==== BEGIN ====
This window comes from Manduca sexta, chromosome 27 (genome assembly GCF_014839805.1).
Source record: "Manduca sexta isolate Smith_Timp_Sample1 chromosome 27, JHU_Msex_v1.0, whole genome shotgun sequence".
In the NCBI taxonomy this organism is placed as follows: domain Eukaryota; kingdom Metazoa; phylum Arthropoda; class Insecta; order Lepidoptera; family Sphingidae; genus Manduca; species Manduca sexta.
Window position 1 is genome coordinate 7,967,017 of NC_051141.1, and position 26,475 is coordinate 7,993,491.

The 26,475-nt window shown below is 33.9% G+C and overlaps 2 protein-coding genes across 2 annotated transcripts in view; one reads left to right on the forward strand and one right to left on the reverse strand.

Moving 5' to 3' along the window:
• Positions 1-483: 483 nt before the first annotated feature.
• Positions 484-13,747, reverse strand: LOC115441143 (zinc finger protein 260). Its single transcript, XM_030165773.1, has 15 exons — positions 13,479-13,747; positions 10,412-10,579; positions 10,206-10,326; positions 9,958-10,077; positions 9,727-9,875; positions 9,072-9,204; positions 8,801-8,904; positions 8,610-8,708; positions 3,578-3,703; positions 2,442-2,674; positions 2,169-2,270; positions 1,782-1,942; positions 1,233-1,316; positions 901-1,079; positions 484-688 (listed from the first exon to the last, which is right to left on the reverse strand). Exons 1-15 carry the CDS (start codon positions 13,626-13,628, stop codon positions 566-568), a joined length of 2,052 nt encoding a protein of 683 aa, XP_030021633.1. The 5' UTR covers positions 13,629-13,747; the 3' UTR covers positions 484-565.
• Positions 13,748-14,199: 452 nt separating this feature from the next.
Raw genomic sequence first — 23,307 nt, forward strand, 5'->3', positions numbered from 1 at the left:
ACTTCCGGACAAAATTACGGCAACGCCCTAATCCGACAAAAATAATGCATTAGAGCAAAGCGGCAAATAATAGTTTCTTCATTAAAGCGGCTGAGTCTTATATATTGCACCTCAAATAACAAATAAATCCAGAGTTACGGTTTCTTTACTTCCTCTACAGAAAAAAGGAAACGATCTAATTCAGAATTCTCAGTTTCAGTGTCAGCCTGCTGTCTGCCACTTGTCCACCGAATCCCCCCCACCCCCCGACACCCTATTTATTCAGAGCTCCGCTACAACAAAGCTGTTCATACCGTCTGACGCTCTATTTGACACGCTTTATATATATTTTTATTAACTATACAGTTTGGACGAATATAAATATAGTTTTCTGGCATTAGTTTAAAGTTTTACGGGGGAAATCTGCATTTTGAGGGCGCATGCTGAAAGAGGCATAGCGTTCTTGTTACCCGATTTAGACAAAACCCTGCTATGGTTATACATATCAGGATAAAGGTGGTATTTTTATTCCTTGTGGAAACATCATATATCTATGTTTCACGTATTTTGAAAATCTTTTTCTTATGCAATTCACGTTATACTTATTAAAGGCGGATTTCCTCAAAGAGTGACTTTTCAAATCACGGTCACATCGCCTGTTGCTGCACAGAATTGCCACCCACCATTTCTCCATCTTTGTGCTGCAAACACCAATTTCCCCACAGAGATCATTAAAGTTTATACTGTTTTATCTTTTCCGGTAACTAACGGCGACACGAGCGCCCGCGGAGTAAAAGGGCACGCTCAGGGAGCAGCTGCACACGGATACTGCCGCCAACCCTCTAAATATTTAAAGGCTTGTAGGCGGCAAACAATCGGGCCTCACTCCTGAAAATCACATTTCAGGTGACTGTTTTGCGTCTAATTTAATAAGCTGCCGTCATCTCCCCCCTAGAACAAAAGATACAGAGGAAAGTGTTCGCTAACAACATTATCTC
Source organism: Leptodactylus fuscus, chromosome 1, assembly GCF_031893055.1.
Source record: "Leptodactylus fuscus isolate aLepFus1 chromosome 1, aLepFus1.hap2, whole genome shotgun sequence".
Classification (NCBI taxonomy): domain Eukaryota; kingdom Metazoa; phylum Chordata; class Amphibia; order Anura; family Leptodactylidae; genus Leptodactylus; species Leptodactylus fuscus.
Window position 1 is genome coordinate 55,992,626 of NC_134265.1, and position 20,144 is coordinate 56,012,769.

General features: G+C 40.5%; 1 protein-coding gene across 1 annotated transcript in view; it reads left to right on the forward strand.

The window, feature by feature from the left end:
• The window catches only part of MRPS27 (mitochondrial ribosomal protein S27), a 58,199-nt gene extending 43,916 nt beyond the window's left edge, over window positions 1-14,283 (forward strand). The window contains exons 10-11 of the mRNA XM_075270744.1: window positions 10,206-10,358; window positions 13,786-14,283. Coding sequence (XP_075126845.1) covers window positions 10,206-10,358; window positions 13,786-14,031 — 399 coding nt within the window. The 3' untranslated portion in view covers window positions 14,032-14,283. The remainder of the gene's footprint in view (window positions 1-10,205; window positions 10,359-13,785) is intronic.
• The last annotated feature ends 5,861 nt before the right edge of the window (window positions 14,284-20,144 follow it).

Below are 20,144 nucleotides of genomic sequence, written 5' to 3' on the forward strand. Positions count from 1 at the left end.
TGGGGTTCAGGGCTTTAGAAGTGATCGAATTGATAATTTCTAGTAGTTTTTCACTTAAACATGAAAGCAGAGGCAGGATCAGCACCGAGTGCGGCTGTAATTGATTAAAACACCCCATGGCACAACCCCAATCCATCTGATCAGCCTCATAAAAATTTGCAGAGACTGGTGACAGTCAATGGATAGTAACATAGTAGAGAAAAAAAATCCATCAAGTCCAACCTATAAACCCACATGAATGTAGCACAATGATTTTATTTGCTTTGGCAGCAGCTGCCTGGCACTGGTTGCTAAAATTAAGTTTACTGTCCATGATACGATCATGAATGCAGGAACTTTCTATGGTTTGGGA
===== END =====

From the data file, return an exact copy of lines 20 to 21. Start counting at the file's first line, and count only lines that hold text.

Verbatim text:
Below are 20,144 nucleotides of genomic sequence, written 5' to 3' on the forward strand. Positions count from 1 at the left end.
TGGGGTTCAGGGCTTTAGAAGTGATCGAATTGATAATTTCTAGTAGTTTTTCACTTAAACATGAAAGCAGAGGCAGGATCAGCACCGAGTGCGGCTGTAATTGATTAAAACACCCCATGGCACAACCCCAATCCATCTGATCAGCCTCATAAAAATTTGCAGAGACTGGTGACAGTCAATGGATAGTAACATAGTAGAGAAAAAAAATCCATCAAGTCCAACCTATAAACCCACATGAATGTAGCACAATGATTTTATTTGCTTTGGCAGCAGCTGCCTGGCACTGGTTGCTAAAATTAAGTTTACTGTCCATGATACGATCATGAATGCAGGAACTTTCTATGGTTTGGGA